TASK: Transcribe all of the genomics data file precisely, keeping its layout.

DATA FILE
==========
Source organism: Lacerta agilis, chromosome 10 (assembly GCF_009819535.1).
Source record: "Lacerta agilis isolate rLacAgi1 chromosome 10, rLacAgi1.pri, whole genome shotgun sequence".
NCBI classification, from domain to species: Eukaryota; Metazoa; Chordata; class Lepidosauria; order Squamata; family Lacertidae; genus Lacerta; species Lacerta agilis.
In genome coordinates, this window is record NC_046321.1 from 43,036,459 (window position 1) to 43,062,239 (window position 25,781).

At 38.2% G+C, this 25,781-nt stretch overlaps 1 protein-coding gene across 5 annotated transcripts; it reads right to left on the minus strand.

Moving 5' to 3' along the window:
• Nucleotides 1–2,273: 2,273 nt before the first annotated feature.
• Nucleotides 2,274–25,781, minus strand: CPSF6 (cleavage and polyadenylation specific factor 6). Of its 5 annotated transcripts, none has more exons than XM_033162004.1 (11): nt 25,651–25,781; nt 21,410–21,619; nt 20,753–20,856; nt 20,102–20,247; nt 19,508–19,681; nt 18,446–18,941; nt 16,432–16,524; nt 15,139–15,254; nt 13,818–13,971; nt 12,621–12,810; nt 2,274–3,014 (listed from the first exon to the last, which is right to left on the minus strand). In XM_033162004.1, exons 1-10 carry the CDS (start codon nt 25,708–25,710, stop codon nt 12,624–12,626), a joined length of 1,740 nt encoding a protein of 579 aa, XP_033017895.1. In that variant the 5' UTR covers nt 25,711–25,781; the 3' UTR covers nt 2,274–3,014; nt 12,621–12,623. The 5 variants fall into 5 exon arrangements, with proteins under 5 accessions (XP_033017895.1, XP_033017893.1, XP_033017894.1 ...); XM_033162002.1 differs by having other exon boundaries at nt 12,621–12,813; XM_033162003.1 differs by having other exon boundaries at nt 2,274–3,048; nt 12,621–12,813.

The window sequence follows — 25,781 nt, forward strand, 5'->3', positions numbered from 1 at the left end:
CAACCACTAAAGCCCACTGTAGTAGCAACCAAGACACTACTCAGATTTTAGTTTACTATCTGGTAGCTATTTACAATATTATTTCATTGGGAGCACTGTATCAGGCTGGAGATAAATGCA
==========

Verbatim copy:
Source organism: Lacerta agilis, chromosome 10 (assembly GCF_009819535.1).
Source record: "Lacerta agilis isolate rLacAgi1 chromosome 10, rLacAgi1.pri, whole genome shotgun sequence".
NCBI classification, from domain to species: Eukaryota; Metazoa; Chordata; class Lepidosauria; order Squamata; family Lacertidae; genus Lacerta; species Lacerta agilis.
In genome coordinates, this window is record NC_046321.1 from 43,036,459 (window position 1) to 43,062,239 (window position 25,781).

At 38.2% G+C, this 25,781-nt stretch overlaps 1 protein-coding gene across 5 annotated transcripts; it reads right to left on the minus strand.

Moving 5' to 3' along the window:
• Nucleotides 1–2,273: 2,273 nt before the first annotated feature.
• Nucleotides 2,274–25,781, minus strand: CPSF6 (cleavage and polyadenylation specific factor 6). Of its 5 annotated transcripts, none has more exons than XM_033162004.1 (11): nt 25,651–25,781; nt 21,410–21,619; nt 20,753–20,856; nt 20,102–20,247; nt 19,508–19,681; nt 18,446–18,941; nt 16,432–16,524; nt 15,139–15,254; nt 13,818–13,971; nt 12,621–12,810; nt 2,274–3,014 (listed from the first exon to the last, which is right to left on the minus strand). In XM_033162004.1, exons 1-10 carry the CDS (start codon nt 25,708–25,710, stop codon nt 12,624–12,626), a joined length of 1,740 nt encoding a protein of 579 aa, XP_033017895.1. In that variant the 5' UTR covers nt 25,711–25,781; the 3' UTR covers nt 2,274–3,014; nt 12,621–12,623. The 5 variants fall into 5 exon arrangements, with proteins under 5 accessions (XP_033017895.1, XP_033017893.1, XP_033017894.1 ...); XM_033162002.1 differs by having other exon boundaries at nt 12,621–12,813; XM_033162003.1 differs by having other exon boundaries at nt 2,274–3,048; nt 12,621–12,813.

The window sequence follows — 25,781 nt, forward strand, 5'->3', positions numbered from 1 at the left end:
CAACCACTAAAGCCCACTGTAGTAGCAACCAAGACACTACTCAGATTTTAGTTTACTATCTGGTAGCTATTTACAATATTATTTCATTGGGAGCACTGTATCAGGCTGGAGATAAATGCA